I am always in deep admiration of people who come to winemaking later in life, and particularly those without any training or winemaking experience, apart from a lifetime of enjoying wine. Take our friends, Lizzie and Ali, in our village in the Languedoc. Not content with running one of the best B & B’s in the area, which would provide a wonderful haven for anyone wanting to spend time exploring the local vineyards – NB une bonne adresse Le Couvent at Roujan – they bought an old mazet (or stone shepherd’s hut) up in the hills behind the village at the beginning of last year. It came with a couple of hectares of old vines, Syrah, Grenache, Carignan, Cinsaut, as well as some Muscat. The vines had been somewhat neglected for the previous few years so with the help and advice of local wine-making friends, they set about bringing the vines back to order. Everything was looking good at the beginning of September – the harvest was a week away – when disaster struck. One of worst hailstorms that the region has experienced in recent years blew through on the evening of 4th September. The result was complete devastation. I have never seen such distressed vines. The vineyard looked as though a herd of goats had rampaged, chewing up leaves and shoots, leaving shredded leaves and battered grapes. The hail stones had been the size of golf balls. So the only thing to do was to harvest the remaining grapes before rot set in.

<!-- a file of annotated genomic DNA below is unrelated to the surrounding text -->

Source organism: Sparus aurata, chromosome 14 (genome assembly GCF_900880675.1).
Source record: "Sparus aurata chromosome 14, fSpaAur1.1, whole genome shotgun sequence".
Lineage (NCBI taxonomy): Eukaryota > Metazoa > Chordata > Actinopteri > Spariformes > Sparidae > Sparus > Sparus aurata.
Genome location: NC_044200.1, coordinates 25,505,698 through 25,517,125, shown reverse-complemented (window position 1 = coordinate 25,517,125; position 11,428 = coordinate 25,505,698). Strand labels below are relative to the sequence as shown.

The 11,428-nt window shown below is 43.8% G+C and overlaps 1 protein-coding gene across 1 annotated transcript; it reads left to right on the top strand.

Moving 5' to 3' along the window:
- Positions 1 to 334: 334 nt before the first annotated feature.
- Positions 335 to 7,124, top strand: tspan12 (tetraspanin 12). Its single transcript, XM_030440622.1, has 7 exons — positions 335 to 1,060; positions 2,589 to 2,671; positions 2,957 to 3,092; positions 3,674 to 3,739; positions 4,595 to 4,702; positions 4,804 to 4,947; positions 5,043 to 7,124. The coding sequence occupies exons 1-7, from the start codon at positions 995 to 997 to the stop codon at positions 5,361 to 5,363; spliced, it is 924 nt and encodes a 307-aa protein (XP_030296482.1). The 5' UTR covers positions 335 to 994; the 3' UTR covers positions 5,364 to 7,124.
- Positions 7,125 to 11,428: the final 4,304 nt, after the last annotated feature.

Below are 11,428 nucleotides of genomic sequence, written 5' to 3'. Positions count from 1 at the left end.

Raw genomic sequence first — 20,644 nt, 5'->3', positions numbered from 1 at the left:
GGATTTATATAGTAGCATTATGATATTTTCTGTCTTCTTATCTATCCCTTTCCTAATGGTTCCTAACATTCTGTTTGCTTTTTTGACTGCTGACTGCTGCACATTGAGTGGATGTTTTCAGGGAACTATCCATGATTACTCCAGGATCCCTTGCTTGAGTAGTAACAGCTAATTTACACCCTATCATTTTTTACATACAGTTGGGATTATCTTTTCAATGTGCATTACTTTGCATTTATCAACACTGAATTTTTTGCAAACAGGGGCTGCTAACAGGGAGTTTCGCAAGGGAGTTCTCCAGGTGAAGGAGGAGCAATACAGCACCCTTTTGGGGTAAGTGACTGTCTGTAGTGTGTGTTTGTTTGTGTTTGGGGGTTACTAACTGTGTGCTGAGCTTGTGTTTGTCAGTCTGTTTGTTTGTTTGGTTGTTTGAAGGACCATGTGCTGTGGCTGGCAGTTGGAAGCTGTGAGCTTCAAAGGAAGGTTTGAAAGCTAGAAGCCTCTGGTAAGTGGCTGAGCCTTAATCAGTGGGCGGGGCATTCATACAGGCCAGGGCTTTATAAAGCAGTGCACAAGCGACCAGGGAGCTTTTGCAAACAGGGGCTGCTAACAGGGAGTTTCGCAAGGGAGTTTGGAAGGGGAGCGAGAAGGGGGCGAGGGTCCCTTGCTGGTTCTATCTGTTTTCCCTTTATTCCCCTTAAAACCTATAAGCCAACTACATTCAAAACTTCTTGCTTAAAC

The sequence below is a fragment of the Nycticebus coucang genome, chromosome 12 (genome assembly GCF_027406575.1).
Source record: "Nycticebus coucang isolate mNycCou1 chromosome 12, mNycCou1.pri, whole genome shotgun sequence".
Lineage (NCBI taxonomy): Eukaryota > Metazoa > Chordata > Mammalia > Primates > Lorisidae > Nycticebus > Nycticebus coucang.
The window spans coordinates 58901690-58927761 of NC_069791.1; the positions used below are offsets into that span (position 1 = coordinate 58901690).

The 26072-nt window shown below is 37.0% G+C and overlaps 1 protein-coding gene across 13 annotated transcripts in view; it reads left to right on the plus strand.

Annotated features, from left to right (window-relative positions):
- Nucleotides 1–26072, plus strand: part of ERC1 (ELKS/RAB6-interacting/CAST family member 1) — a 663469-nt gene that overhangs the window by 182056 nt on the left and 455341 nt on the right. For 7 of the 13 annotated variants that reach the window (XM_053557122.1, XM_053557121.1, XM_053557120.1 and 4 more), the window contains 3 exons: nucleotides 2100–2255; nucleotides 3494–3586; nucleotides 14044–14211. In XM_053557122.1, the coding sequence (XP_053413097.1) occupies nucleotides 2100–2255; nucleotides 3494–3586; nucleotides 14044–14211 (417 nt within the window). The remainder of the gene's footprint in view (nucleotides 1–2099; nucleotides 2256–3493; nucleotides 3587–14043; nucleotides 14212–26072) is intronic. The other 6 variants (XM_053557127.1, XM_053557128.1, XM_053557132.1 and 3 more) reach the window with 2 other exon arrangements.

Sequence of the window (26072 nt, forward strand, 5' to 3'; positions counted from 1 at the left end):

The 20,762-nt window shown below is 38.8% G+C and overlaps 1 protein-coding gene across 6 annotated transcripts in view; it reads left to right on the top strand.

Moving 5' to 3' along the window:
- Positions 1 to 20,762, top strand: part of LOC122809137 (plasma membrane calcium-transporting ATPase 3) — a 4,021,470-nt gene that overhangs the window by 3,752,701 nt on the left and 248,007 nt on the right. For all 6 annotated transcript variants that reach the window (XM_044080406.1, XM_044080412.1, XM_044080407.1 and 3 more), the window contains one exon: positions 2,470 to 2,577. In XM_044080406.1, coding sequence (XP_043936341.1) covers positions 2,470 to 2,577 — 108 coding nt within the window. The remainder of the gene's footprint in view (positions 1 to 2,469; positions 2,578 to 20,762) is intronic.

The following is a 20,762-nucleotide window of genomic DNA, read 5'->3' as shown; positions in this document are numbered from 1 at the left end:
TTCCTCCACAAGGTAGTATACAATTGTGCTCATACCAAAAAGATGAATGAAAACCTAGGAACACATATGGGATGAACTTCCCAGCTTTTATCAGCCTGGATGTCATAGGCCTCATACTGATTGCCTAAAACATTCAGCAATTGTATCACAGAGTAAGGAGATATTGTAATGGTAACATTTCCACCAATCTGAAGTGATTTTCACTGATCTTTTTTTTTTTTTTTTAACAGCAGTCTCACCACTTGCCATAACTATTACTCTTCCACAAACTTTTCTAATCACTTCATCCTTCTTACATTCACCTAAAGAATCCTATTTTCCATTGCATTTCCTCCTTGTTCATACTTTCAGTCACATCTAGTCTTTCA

They pressed the grapes in a small basket press. Fermentation went smoothly. I tasted the young wine in January, when it had lovely fruit, but was still quite raw as the malo-lactic fermentation had yet to happen. And I begged them not to put it in an oak barrel – advice I am delighted to say that they followed. Then followed a few nail-biting months, with wine obstinately refusing to complete its malo. Their oenologist finally gave the all-clear for bottling in early August. Just 364 bottles. The wine is a simple vin de table; for the quantity is small enough for them to ignore bureaucracy and any labelle tastings. And the name, L’Orage, was a natural choice, for this is a wine born out of a dramatic storm.
And on Sunday evening Lizzie and Ali came to dinner bearing a couple of bottles. What can I say? It was simply delicious. The nose is restrained, so that the fruit which explodes out of the glass completely takes you by surprise. Like all good wines from the Languedoc, it conveys sunshine along with the scent of the herbs of the garrigues-covered hillsides. There are lovely spicy flavours, with supple tannins. And it is dangerously easy to drink. What a pity that there are only 364 bottles. Let’s hope for more this year.